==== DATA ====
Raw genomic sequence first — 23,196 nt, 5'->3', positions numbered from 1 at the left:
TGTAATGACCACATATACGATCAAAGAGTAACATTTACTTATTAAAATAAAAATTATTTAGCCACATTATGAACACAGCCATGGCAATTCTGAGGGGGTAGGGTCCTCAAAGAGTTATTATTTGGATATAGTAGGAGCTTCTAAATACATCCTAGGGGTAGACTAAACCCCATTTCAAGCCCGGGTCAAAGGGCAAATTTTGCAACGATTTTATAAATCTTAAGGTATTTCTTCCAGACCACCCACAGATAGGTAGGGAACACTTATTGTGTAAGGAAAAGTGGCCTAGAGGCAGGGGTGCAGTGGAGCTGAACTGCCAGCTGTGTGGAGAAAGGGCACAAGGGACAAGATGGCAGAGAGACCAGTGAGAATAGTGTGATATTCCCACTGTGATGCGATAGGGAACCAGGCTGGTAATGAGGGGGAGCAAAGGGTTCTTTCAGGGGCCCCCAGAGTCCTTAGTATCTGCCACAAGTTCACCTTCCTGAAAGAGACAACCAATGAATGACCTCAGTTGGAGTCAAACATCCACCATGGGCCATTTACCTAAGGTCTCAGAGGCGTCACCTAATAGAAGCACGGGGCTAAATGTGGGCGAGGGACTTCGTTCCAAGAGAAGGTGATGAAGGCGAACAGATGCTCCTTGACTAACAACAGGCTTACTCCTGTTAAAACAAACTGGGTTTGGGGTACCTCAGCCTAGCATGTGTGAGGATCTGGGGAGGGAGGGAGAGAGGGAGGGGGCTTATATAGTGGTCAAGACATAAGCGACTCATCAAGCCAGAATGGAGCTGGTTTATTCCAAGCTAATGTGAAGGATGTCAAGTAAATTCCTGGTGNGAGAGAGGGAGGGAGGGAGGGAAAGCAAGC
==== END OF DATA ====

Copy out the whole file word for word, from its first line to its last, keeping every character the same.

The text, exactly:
Raw genomic sequence first — 23,196 nt, 5'->3', positions numbered from 1 at the left:
TGTAATGACCACATATACGATCAAAGAGTAACATTTACTTATTAAAATAAAAATTATTTAGCCACATTATGAACACAGCCATGGCAATTCTGAGGGGGTAGGGTCCTCAAAGAGTTATTATTTGGATATAGTAGGAGCTTCTAAATACATCCTAGGGGTAGACTAAACCCCATTTCAAGCCCGGGTCAAAGGGCAAATTTTGCAACGATTTTATAAATCTTAAGGTATTTCTTCCAGACCACCCACAGATAGGTAGGGAACACTTATTGTGTAAGGAAAAGTGGCCTAGAGGCAGGGGTGCAGTGGAGCTGAACTGCCAGCTGTGTGGAGAAAGGGCACAAGGGACAAGATGGCAGAGAGACCAGTGAGAATAGTGTGATATTCCCACTGTGATGCGATAGGGAACCAGGCTGGTAATGAGGGGGAGCAAAGGGTTCTTTCAGGGGCCCCCAGAGTCCTTAGTATCTGCCACAAGTTCACCTTCCTGAAAGAGACAACCAATGAATGACCTCAGTTGGAGTCAAACATCCACCATGGGCCATTTACCTAAGGTCTCAGAGGCGTCACCTAATAGAAGCACGGGGCTAAATGTGGGCGAGGGACTTCGTTCCAAGAGAAGGTGATGAAGGCGAACAGATGCTCCTTGACTAACAACAGGCTTACTCCTGTTAAAACAAACTGGGTTTGGGGTACCTCAGCCTAGCATGTGTGAGGATCTGGGGAGGGAGGGAGAGAGGGAGGGGGCTTATATAGTGGTCAAGACATAAGCGACTCATCAAGCCAGAATGGAGCTGGTTTATTCCAAGCTAATGTGAAGGATGTCAAGTAAATTCCTGGTGNGAGAGAGGGAGGGAGGGAGGGAAAGCAAGC